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Cycle News 2020 Issue 16 April 21

Cycle News is a weekly magazine that covers all aspects of motorcycling including Supercross, Motocross and MotoGP as well as new motorcycles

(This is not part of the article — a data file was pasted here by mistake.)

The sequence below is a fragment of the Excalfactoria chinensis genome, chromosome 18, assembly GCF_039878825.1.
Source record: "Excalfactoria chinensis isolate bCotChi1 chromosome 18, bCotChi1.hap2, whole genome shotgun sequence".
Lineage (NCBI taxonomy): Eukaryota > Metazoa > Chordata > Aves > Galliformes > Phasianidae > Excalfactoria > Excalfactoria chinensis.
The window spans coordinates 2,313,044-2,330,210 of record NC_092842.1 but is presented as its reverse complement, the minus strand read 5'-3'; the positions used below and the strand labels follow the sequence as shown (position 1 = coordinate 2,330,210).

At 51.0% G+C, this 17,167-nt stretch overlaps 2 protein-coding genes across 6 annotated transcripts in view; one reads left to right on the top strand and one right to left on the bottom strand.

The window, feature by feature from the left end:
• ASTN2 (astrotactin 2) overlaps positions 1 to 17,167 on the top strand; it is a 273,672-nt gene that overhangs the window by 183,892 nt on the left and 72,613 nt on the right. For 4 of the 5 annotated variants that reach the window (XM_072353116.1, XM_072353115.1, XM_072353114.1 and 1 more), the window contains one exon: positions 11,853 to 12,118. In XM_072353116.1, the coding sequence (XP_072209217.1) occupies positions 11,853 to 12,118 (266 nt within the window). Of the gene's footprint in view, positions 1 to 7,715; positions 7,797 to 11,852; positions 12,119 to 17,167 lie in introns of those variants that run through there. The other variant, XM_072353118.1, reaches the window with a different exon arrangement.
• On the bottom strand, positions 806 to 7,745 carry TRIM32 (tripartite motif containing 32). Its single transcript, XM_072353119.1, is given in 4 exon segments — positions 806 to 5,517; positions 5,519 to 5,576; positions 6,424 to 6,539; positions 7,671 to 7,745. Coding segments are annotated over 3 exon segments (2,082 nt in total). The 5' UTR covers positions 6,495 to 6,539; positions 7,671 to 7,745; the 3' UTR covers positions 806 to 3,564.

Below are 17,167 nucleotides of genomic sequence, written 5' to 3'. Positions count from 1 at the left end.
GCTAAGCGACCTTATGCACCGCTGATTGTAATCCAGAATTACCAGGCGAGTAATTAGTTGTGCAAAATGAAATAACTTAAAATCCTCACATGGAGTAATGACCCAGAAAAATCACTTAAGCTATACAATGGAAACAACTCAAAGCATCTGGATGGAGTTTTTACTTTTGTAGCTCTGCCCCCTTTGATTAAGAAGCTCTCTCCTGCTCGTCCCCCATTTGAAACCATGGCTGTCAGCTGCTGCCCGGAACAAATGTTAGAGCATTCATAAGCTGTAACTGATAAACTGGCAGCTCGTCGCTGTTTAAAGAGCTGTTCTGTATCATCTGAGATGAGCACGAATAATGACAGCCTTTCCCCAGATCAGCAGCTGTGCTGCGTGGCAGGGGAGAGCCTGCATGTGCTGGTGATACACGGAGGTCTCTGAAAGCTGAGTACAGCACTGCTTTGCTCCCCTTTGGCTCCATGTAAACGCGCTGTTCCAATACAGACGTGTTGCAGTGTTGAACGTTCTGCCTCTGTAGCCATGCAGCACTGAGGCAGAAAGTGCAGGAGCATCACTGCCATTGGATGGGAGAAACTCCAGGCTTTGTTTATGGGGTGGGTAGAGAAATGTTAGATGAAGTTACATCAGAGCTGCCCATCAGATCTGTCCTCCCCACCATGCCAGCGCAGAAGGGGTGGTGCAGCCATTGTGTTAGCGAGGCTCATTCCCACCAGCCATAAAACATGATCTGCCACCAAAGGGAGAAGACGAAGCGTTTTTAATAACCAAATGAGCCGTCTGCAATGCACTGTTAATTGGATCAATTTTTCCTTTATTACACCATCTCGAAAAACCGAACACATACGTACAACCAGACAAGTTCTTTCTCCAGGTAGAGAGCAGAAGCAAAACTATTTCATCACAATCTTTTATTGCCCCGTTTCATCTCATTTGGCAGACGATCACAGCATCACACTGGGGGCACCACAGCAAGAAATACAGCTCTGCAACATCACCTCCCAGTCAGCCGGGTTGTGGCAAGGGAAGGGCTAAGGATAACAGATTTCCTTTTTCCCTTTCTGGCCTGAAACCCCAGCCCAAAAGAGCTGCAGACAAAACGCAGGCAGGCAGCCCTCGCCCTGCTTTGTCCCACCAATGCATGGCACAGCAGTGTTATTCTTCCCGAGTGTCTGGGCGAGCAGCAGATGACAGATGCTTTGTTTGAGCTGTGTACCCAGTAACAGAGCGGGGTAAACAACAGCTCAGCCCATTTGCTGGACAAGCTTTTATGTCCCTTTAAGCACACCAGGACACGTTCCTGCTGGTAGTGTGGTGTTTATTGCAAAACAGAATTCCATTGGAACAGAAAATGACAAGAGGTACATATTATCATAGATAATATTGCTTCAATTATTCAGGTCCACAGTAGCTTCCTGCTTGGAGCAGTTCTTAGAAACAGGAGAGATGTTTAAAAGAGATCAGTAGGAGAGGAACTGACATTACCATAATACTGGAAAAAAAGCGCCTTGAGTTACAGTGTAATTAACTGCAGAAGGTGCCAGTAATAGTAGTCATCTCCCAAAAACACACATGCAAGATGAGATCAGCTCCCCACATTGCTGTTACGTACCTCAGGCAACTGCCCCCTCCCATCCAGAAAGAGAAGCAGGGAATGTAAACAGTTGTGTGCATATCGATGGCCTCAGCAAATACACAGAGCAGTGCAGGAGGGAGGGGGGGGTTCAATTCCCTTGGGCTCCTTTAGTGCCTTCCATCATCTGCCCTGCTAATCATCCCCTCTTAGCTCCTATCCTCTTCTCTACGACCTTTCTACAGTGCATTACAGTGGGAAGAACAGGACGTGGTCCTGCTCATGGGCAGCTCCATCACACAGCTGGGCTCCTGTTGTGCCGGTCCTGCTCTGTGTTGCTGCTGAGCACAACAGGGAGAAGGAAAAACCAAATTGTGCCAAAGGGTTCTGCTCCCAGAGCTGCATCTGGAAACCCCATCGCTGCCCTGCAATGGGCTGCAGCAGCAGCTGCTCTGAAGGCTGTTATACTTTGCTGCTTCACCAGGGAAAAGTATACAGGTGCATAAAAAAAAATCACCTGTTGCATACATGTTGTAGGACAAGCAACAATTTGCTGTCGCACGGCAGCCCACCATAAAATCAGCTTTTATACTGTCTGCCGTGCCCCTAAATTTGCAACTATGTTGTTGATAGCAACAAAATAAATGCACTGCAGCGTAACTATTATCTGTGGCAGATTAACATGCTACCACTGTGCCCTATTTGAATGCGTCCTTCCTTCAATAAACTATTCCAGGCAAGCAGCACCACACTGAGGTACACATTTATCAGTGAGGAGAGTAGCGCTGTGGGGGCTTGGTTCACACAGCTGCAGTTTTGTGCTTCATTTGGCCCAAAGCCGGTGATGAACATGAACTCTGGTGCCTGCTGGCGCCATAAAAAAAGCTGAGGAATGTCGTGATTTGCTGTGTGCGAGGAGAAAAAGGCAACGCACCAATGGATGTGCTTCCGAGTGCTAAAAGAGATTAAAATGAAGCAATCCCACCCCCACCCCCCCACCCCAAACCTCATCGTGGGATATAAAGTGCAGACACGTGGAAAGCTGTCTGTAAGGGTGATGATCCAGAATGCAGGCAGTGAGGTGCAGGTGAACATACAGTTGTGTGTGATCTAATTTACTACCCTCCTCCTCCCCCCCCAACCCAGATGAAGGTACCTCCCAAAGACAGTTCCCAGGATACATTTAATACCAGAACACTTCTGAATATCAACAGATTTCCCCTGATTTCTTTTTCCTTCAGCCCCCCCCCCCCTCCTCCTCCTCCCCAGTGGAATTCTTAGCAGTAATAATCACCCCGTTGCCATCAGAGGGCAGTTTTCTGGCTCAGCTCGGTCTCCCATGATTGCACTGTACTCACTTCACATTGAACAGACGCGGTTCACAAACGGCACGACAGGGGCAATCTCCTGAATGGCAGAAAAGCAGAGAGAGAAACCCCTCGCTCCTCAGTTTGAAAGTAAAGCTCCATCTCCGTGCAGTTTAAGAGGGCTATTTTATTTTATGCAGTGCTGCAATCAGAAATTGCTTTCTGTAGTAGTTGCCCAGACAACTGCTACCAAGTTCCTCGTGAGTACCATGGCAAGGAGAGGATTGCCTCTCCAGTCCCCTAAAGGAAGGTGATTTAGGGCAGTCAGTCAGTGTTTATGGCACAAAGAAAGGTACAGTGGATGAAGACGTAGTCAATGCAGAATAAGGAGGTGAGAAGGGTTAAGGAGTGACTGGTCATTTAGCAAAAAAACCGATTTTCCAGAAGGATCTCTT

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VOLUME 57 ISSUE 16 APRIL 21, 2020 P97 on to be the toughest trio in a field as talent-rich as at any time in the sport's history, with Shobert reeling off three consecutive titles in 1985, '86 and '87. Then and now, there are those who would argue that it was Shob- ert's motorcycle—backed by Honda's might—which was doing all the win- ning. Shobert scoffs at that notion. "I think it was the combination of the way me and Skip and [engine- builder] Ray Plumb worked to- gether," Shobert says. "We worked really good together. Except for one time, I don't remember ever winning any of the miles that I won by a large margin, and I definitely wasn't the fastest qualifier every week," Shobert says. "What'd they think that I just wasn't trying?" Yet it seemed that every time the AMA rules were amended, they seemed to favor the Harleys and hurt the Hondas—or so the legend goes. Shobert doesn't really recall that, nor does he recall the oft-fa- bled hatred by dirt track fans toward the Japanese in the uniquely Ameri- can sport of dirt track. "I feel like I was treated good ... equally," Shobert says. "I didn't nev- er see that [negativity] personally, but I was so focused on my racing that I didn't see a lot of things that I see now." Animosity or no animosity, Shob- ert's time at the top was finite. He and Honda lost the number-one plate to Parker and Harley-Davidson in 1988. The defeat cost him a shot at a true milestone. If he had won, he would have joined the great Car- roll Resweber as a rider who won four consecutive titles. "Records like that never really did cross my mind when I was out there," Shobert says. "I guess the main record that I'm proud of is winning the five different types of racing [grand slam]—Dick Mann, Kenny [Roberts] and me. Doug [Chandler] actually did it after it [road racing and dirt track] was separated, and it was a Superbike class—not to take anything away from him, because he deserves it." For Shobert, being recognized for what he had done was never as important as what he was going to do next, and while he isn't exactly thrilled to have lost to Parker—this after Shobert was disqualified for winning the Syracuse Mile on a motorcycle that was half a pound too light—both he and Honda were already moving on anyway. It was an- nounced that neither would be back for the 1989 dirt track season. "For me, it wasn't so much that Honda said they weren't going to do it anymore as much as I didn't want to do it anymore," Shobert says. "I won the Superbike champi- onship in '88, and my next step was going to be the GPs." Unlike his long and storied dirt track career, Shobert's GP career was not as long—though it was no less storied. At Laguna Seca, in Monterey, California, Shobert's career came to a crashing end just three races into the '89 season when he ran into the back of Aus- tralian racer Kevin Magee, who was parked on the track, showboating for the crowd by doing a burnout—a typical postrace celebration. Shob- ert suffered massive head trauma in the horrific incident, which was captured on national television. He would eventually recover, though he would never race again. Today, at age 58, Shobert says he has no regrets about his career or his decision not to attempt a comeback. "I would have if I could have," Shobert says, "but I knew that I wouldn't be near as good as I was even if no one else did. It's like you climb that ladder to the top, and it's hard to start at the bottom again. Even [2006], a lot of people say, 'Why don't you race dirt track and help us out?' I can't do that. In the '80s, Bubba Shobert was the only thing I lived for. The only thing that I thought of was myself, but having kids changes that. "Plus, I guess a guy likes to think that he's as good as he was." Bubba Shobert is as good as he was. Anyone who knows him will tell you that. CN This Archives edition is reprinted from 2006. CN has hundreds of past Archives editions in our files, too many destined to be archives themselves. To prevent that from happening, we will be revisiting past Archives articles while still planning to keep fresh ones coming down the road. -Editor. Subscribe to nearly 50 years of Cycle News Archive issues: ORIGINAL BUBBA

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